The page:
Think I've only seen one Snakefly in the UK, before I was bothered and it was not identified. This one - I think - looks a good match to Raphidia mediterranea.

This darter was in the car park of the hotel at Kaminia. I mulled over it for a while before realising it is a female Broad Scarlet (Crocothemis erythraea).

I think this funky-looking shieldbug is Carpocoris mediterraneus.

I've made no attempt to identify the remainder.

Tuesday, 9 November 2021

Karma Kaminia

I didn't realise until I just checked, but this here blog has existed for 14 years almost to the day (I should have looked a couple of days ago on the 7th). Within that time, I've posted countless images and endless streams of nonsense. Occasionally the blog has lapsed into complete hiatus, sometimes I have a surge of enthusiasm. Regardless, I have used the blogger label function liberally over all of those years.

Ultimately the blog serves one key purpose - for my own reference and recollection. I often flick back through old posts, and sometimes I scan through the labels and remind myself about a species / place / time. It's also not unusual for me to notice a label and have no clue what it refers to until I click it. And that happened again earlier this evening.


It was only when I pulled up the posts with this label that I remembered a business trip to Greece back in April 2015. In fact it was the last overseas business trip I made before changing my role from Quality Manager to Manufacturing Manager; visits to other plants have been very few indeed since then. The trip was a week-long activity in one of our plants, referred to as Patras albeit actually a reasonable drive away from the city. Greece is a quirky shape with lots of islands, so to save you Googling here are some maps to give some reference:

Patras a good three hours drive west of Athens (c130 miles). It seems even longer when driving on the wrong side of the road in an unfamiliar hired automatic car ....

Zoomed in a bit, the green dot is Patras (Greece's third largest city and the regional capital of Western Greece, apparently), and the red dot is the large industrial estate where the plant I was working at is.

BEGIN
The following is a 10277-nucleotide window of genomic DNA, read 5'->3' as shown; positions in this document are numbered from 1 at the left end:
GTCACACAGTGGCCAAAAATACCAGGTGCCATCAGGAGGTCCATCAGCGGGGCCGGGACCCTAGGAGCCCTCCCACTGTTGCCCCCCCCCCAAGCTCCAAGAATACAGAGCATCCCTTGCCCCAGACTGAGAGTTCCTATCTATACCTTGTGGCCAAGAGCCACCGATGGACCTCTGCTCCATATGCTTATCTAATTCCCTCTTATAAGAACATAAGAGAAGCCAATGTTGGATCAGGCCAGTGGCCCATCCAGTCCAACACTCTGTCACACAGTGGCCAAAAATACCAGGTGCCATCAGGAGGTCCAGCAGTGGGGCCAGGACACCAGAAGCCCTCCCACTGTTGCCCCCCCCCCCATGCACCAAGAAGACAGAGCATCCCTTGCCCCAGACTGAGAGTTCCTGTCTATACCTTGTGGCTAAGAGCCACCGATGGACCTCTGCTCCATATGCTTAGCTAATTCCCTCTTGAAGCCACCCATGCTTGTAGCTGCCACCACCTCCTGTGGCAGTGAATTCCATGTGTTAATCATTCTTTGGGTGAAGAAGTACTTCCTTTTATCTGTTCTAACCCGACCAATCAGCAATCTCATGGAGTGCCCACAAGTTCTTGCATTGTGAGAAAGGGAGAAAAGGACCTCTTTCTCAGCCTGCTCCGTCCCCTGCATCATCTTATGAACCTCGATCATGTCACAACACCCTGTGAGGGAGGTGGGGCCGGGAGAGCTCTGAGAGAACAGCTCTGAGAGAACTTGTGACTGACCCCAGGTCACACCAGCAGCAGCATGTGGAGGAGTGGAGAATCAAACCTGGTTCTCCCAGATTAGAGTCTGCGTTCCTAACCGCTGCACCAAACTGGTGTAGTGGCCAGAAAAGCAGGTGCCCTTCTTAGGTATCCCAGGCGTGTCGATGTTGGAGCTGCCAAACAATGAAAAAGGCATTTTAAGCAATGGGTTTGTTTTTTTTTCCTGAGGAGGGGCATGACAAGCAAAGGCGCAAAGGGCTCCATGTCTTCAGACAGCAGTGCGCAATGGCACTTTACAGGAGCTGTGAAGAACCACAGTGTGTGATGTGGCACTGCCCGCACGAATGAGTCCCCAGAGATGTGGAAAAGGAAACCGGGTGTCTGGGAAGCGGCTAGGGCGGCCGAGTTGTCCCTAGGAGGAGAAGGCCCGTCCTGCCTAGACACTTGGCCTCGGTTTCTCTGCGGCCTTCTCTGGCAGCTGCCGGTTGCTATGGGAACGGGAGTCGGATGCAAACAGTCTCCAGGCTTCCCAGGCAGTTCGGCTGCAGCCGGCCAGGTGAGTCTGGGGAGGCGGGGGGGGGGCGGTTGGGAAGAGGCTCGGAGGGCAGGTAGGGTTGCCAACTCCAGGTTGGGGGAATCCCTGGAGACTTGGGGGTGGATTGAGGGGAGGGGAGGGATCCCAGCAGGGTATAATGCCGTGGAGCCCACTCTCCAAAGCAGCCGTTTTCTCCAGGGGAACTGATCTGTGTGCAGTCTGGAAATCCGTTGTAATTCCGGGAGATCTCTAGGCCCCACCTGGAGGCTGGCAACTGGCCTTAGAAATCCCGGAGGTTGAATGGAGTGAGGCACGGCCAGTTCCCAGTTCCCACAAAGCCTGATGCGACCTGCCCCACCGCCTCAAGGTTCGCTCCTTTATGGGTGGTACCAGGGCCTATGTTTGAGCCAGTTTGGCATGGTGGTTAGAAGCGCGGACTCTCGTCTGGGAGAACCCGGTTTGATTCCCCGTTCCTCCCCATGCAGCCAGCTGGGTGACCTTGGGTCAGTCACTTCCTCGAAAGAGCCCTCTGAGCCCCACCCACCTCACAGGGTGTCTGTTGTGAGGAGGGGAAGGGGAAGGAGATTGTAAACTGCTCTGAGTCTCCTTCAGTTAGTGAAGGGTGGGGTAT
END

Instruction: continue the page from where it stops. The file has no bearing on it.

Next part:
Zoomed in a bit more again, the red dot is the plant and the cyan dot is where I was staying in the coastal town of - yes - Kaminia. And the yellow dots ...

Whilst I was there for a week, I did manage a couple of quick half-hour or so forays at the yellow dots with the camera with the intention of snapping any odd inverts or birds I saw. One spot was literally some roadside scrub, and one was a pull-in right alongside the coast with some scrub. Neither looked anything like promising, but honestly it was ridiculous how much activity there was despite it being April and there still being snow on the mountains. I had no net or pots of course, but a lot of stuff was easily snapped or coaxed onto the hand to try and get a shot out of the glare of the sun.

I've already posted a number of images from this trip (hence the couple of labelled posts) - a few red and black hemipteran species and a number of weevils. But looking back to my photos I had plenty more that have never been shared. So now is as good a time as any. There are too many for one post, so I'll share a few beetles on this one and some varied inverts another day.

First up, this was literally on the steps of the hotel when I arrived - and it was pretty sizeable too. The shape seems right for Buprestidae, and checking it seems it is perhaps Capnodis tenebricosa.

Here's a couple that look very familiar in terms of shape, and are clearly closely related to our Oedemera nobilis. Some quick Googling brought up likely names for them ....

Oedemera rufofemorata

Oedemera femorata

These two are even more putatively named ....

Tropinota squalida

Omophlus lepturoides

And these two remain unnamed, and are likely to stay that way - there's no imperative to name them anyway, no records or lists awaiting them.

Presume Cerambycid

Presume Cantharid

This last one is actually from the car park of the hotel I stopped at just outside of Athens before flying home.

Opatrum sabulosum

Snow-capped mountains viewed from the plant

Sunset over the sea from the hotel